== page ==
Over the last decade, single-cell sequencing has transformed many fields. It has enabled the unbiased molecular phenotyping of even whole organisms with unprecedented cellular resolution. In the field of human genetics, where the phenotypic consequences of genetic and epigenetic alterations are of central concern, this transformative technology promises to functionally annotate every region in the human genome and all possible variants within them at a massive scale. In this review aimed at the clinicians in human genetics, we describe the current status of the field of single-cell sequencing and its role for human genetics, including how the technology works as well as how it is being applied to characterize and monitor diseases, to develop human cell atlases, and to annotate the genome.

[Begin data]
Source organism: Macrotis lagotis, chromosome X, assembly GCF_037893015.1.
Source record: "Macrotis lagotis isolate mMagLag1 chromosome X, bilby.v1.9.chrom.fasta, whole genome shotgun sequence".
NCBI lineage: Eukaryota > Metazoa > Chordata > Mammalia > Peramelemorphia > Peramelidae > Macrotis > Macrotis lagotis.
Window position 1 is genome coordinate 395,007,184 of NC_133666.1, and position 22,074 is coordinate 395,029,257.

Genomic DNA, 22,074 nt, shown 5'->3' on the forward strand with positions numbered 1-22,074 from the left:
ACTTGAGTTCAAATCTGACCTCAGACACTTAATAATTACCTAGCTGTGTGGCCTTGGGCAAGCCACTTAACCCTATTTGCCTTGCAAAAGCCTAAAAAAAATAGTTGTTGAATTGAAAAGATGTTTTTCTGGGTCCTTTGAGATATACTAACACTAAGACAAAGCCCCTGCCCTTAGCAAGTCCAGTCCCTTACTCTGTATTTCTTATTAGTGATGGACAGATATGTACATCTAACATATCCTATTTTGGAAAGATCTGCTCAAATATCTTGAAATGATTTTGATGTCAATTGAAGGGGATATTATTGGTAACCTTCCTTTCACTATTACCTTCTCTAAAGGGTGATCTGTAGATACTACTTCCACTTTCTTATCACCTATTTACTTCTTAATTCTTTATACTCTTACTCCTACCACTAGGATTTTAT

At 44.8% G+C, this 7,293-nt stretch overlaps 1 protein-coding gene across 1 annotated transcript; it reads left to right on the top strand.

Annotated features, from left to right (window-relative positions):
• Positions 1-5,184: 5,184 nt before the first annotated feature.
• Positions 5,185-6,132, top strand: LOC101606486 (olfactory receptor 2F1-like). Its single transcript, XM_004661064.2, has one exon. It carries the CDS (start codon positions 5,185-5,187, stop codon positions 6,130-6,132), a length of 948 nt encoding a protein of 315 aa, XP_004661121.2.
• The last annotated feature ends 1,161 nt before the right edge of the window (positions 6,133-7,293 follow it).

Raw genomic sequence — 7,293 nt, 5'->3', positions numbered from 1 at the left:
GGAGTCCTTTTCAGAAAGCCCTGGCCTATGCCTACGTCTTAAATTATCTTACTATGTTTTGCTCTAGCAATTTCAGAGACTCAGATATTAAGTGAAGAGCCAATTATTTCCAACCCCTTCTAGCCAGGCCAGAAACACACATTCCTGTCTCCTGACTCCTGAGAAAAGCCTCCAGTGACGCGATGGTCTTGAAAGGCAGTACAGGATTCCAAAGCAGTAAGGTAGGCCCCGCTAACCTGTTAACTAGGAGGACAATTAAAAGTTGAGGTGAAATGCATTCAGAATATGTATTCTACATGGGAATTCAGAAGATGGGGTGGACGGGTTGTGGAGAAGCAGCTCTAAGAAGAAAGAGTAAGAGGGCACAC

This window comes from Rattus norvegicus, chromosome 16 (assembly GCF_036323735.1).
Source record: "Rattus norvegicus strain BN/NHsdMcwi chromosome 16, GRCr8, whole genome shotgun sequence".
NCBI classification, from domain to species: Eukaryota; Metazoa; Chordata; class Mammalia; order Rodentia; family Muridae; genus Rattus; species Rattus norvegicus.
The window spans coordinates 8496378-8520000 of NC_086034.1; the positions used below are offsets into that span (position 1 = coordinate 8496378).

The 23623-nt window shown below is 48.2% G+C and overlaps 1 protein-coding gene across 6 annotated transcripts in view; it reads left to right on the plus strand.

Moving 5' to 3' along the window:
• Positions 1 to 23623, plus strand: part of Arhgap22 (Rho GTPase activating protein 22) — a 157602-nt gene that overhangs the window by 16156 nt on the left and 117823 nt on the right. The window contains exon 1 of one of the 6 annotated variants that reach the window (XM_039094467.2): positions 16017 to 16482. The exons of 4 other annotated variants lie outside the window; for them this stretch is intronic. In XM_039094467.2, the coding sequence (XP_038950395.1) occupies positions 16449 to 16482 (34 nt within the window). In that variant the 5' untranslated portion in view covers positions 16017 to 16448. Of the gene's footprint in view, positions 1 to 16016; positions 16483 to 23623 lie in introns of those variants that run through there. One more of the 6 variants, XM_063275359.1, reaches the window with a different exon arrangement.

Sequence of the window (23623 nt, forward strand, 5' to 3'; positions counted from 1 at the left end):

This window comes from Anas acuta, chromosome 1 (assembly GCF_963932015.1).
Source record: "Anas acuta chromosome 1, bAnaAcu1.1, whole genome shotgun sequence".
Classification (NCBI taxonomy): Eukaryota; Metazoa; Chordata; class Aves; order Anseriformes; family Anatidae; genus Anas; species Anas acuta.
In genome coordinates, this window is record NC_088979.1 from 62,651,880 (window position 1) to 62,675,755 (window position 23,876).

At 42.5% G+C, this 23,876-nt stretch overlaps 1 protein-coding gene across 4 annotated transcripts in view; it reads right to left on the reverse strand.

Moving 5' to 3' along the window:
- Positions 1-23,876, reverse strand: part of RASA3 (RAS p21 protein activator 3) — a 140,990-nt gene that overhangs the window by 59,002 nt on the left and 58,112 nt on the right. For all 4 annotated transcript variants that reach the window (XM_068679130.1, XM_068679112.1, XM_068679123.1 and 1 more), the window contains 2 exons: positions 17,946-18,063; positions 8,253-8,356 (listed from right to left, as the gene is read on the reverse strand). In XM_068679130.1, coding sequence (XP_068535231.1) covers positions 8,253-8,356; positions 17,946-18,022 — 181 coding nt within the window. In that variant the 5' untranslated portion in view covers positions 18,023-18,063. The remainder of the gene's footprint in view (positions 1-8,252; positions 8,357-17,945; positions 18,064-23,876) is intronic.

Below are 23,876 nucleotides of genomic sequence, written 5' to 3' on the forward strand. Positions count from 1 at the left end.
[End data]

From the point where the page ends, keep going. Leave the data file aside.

Research Areas and Centers
- Research Area: Medical Genetics